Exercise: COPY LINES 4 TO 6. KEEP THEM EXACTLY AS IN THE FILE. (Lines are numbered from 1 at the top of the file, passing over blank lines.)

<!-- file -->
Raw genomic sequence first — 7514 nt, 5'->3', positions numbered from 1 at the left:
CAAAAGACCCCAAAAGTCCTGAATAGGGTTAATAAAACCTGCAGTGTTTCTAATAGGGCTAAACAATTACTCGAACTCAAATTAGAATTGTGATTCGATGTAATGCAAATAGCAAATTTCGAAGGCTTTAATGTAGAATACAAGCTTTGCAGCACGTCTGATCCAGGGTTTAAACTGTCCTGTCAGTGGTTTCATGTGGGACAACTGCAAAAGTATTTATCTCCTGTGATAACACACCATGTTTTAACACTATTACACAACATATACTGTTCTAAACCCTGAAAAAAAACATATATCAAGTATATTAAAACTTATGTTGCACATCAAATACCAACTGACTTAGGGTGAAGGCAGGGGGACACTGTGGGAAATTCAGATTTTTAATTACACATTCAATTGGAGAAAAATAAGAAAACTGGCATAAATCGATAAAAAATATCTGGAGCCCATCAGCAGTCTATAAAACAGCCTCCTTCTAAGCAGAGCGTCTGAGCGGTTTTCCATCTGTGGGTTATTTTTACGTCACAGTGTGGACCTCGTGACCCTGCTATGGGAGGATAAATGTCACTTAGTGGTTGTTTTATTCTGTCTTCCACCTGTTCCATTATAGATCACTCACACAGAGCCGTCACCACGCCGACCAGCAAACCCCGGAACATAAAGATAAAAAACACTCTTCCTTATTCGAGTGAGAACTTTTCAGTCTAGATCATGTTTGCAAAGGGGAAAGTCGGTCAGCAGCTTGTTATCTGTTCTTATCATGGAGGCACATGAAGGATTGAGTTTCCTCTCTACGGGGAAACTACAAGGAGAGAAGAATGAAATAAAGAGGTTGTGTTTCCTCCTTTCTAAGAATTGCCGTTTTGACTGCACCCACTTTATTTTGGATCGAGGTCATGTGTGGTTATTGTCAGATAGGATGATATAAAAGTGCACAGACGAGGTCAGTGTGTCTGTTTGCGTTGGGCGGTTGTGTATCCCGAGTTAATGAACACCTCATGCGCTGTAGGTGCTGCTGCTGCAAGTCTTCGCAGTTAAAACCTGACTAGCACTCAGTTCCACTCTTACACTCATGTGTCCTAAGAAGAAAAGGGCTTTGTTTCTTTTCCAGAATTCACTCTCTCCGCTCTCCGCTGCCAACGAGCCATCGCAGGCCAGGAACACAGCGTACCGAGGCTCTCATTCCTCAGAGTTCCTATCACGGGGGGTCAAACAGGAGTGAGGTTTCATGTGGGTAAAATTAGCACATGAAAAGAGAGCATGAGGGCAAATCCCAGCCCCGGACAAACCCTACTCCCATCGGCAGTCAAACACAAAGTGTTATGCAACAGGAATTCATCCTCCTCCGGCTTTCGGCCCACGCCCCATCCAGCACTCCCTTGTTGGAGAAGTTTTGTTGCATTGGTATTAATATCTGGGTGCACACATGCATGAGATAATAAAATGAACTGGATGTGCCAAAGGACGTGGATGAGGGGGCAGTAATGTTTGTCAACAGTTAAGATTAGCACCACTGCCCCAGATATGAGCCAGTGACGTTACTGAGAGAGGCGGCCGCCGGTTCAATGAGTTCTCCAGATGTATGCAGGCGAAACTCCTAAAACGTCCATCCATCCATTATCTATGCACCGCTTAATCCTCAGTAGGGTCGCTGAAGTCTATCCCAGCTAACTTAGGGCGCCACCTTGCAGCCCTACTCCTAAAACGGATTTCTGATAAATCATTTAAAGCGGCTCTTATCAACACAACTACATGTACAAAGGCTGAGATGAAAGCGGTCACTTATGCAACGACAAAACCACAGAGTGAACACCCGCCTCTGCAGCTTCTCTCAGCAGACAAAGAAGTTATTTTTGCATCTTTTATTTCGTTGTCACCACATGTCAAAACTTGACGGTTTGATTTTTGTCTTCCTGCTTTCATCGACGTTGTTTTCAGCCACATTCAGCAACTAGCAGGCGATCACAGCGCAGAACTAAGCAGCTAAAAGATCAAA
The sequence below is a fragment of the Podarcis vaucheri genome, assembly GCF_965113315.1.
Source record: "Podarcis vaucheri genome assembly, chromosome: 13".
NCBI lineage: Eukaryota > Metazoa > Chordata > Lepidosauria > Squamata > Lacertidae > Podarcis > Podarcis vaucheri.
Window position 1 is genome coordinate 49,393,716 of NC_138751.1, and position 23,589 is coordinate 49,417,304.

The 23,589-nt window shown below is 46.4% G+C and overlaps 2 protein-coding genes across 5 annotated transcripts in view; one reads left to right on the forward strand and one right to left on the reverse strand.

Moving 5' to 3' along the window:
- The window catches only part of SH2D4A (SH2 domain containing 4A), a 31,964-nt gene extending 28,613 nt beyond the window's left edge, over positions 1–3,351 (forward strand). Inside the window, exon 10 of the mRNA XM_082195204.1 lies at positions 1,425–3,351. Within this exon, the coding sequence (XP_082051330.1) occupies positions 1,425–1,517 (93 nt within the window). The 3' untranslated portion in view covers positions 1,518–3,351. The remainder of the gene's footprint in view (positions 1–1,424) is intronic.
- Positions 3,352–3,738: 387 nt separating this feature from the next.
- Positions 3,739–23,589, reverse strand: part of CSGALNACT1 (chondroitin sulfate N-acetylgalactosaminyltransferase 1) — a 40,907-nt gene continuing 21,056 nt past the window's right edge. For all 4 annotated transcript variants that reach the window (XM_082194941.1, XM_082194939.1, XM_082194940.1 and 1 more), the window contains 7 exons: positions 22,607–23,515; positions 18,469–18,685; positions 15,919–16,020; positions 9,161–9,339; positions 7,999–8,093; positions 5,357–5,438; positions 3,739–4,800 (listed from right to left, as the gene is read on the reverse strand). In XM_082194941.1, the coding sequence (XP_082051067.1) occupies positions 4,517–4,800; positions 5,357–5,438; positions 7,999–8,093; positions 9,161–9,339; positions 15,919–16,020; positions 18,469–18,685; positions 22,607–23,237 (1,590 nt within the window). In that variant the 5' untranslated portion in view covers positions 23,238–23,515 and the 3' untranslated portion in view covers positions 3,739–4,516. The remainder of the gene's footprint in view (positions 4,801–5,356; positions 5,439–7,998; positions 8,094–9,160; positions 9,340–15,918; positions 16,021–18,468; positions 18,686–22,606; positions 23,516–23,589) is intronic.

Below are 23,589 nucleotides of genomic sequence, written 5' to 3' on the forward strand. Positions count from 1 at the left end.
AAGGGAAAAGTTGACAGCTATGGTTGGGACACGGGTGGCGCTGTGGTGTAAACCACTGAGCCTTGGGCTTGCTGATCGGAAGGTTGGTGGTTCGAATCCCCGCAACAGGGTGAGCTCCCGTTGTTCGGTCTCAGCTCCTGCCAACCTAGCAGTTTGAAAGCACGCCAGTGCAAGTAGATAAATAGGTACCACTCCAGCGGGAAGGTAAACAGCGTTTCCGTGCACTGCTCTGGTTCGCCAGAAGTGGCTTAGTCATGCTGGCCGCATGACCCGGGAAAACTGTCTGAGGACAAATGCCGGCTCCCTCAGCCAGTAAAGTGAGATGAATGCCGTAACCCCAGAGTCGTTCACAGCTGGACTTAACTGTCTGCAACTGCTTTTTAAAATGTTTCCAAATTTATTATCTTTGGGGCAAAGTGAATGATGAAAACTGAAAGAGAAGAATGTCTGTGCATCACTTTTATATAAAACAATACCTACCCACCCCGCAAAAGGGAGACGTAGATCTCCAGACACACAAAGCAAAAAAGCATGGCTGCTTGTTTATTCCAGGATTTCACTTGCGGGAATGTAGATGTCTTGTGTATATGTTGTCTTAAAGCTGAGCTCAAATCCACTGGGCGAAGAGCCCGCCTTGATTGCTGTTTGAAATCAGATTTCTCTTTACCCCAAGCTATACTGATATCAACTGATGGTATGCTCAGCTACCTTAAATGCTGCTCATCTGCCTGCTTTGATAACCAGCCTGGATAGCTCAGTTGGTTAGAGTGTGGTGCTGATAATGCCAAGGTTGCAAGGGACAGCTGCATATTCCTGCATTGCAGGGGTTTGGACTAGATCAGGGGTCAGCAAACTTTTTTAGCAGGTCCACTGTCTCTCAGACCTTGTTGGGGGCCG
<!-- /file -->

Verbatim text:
Source record: "Podarcis vaucheri genome assembly, chromosome: 13".
NCBI lineage: Eukaryota > Metazoa > Chordata > Lepidosauria > Squamata > Lacertidae > Podarcis > Podarcis vaucheri.
Window position 1 is genome coordinate 49,393,716 of NC_138751.1, and position 23,589 is coordinate 49,417,304.